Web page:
Money being raised for Duplin Commons
By Bonnie Edwards
Published in News on January 28, 2005 1:58 PM
KENANSVILLE -- Duplin County commissioners have approved a study to prepare for a campaign to raise money for the Duplin Commons.
Ed Emory and Tom Fife of the Duplin Commons Foundation told commissioners this week that the study, to be conducted by the Ketchum Co., will help the foundation identify how much money volunteers would be able to raise to help the county pay off the debt it incurred in building the Duplin Commons projects.
The building projects include a new agricultural building and 2,000-seat events center.
The $3.3 million agricultural building is expected to be finished by the end of March. Furniture will be moved in during April, and the building should be ready to occupy in early May, officials say.
The $7.6 million events center should be finished by the end of September.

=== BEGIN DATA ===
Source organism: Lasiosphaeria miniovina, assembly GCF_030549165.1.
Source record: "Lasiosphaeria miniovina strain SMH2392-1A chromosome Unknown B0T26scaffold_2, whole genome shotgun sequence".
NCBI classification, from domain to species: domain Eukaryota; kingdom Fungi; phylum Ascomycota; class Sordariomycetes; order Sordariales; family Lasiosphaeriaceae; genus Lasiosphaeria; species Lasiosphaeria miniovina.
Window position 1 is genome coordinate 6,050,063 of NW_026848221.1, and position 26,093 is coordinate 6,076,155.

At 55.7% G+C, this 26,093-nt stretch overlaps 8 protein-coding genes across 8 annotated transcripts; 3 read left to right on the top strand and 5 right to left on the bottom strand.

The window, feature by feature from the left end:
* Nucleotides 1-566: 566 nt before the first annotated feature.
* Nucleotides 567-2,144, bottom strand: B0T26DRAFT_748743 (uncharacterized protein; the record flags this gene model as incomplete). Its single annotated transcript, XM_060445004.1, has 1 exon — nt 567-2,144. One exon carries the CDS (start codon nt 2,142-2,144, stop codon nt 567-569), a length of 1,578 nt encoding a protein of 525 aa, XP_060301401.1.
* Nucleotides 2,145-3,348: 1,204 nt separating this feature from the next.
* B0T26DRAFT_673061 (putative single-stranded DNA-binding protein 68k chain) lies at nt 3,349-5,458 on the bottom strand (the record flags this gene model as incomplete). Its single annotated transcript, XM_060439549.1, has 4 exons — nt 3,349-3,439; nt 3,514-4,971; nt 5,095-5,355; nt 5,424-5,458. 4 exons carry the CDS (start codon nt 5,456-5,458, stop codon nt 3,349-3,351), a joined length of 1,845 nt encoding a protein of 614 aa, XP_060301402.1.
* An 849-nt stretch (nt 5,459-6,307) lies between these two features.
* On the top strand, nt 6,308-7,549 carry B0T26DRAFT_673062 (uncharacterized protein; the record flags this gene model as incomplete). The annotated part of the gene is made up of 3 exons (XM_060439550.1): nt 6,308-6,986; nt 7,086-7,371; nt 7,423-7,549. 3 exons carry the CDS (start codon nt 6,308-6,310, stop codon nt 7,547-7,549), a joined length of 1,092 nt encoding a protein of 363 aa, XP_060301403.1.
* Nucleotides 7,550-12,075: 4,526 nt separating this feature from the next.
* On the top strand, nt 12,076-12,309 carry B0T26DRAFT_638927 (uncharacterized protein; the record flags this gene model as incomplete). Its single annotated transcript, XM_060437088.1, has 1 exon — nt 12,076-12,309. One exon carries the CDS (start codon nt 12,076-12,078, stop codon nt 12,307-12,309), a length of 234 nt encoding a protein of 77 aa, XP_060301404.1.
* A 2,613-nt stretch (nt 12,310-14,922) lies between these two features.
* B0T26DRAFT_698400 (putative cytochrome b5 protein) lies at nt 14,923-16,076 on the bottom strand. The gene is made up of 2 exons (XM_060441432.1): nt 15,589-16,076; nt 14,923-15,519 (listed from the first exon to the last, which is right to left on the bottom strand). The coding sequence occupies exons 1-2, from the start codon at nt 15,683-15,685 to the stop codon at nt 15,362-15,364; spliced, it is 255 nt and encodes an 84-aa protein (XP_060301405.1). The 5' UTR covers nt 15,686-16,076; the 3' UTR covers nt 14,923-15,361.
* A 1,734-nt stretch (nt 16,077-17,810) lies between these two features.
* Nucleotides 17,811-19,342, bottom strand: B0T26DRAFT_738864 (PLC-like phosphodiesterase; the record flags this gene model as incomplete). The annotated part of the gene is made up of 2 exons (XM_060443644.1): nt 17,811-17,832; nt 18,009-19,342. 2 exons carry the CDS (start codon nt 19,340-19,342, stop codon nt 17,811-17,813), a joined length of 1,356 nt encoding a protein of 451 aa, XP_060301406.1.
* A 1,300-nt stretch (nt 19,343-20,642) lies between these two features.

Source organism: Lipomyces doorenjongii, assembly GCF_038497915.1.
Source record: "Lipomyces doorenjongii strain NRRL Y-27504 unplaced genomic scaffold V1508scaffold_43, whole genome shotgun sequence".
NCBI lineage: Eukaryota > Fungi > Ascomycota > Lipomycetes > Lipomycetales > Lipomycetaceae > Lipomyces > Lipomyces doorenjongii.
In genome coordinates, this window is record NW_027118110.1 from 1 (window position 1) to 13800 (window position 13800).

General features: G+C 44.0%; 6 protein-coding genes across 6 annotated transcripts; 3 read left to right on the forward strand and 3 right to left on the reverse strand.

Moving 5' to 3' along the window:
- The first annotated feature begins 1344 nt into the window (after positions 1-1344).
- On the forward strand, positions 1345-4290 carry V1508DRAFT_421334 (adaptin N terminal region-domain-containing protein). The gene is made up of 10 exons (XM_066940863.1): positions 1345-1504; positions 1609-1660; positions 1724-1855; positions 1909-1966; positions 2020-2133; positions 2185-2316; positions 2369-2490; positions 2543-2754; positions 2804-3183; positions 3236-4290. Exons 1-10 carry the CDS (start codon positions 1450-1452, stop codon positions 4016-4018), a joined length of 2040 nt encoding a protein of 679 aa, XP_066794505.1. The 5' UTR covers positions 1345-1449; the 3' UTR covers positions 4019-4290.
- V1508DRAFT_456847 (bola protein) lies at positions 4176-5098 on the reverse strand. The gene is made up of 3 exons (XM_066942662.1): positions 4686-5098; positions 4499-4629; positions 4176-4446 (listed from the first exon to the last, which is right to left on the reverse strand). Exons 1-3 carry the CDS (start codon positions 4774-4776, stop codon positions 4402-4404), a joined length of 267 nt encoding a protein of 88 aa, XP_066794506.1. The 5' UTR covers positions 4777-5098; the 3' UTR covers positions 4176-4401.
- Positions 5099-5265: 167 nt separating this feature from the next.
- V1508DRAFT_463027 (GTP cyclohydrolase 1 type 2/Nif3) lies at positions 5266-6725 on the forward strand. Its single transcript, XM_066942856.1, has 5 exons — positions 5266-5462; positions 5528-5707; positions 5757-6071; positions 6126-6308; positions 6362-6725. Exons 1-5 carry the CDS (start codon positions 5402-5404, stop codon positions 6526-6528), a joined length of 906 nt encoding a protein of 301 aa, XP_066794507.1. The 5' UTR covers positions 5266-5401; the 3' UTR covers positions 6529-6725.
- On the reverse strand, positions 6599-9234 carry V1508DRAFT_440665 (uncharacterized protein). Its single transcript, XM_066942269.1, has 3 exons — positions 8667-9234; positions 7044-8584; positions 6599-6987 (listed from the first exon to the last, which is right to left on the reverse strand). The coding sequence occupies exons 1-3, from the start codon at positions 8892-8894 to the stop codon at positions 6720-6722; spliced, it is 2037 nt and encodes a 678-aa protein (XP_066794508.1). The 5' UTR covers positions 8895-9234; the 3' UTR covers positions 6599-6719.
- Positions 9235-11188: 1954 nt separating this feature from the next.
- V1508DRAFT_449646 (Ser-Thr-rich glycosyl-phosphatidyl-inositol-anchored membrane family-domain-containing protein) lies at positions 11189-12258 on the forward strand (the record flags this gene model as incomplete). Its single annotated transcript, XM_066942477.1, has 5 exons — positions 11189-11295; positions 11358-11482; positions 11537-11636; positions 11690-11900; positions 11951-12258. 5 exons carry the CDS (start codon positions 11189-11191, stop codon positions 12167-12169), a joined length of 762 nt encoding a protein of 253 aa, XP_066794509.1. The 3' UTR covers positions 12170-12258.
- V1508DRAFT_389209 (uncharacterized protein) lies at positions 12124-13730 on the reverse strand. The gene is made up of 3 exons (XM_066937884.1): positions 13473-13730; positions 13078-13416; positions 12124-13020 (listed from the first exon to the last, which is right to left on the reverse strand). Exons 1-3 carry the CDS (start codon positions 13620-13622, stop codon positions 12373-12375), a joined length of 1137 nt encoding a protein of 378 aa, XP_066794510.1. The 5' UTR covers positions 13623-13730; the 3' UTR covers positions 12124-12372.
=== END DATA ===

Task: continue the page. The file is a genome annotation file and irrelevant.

The county has been under pressure to relieve overcrowding of offices at Courthouse Square, and officials hope the events center will bring money into the county.
"We are not experts in the fund-raising field," said Fife.
The company wants $19,500 to do the study. The county already has $9,000 earmarked for the study in the late 1990s, and the foundation has donated another $1,000. The remaining money can come out of the sale of the Omega Building, which the county owned in Wallace.
If the money is available and the foundation volunteers will be able to raise it, Ketchum will provide counseling and other support for $347,000.
"The $347,000 may or may not occur," said Fife. He said all the foundation asks is help in finding out how much money can be raised.
Commissioner David Fussell was the only commissioner to vote against the planning study contract. He wanted to table the matter.
"How much more money will we have to give to this campaign?" he asked.
County Manager Fred Eldridge said the foundation can't go after $10 million over two years without help.
"They haven't identified whether there is $10 million out there to raise," he said.
Eldridge reminded the board that the foundation "has come forward offering to help reduce the burden on the county."
Commissioner L.S. Guy said the county is going to have to pay for a project manager somewhere down the road.
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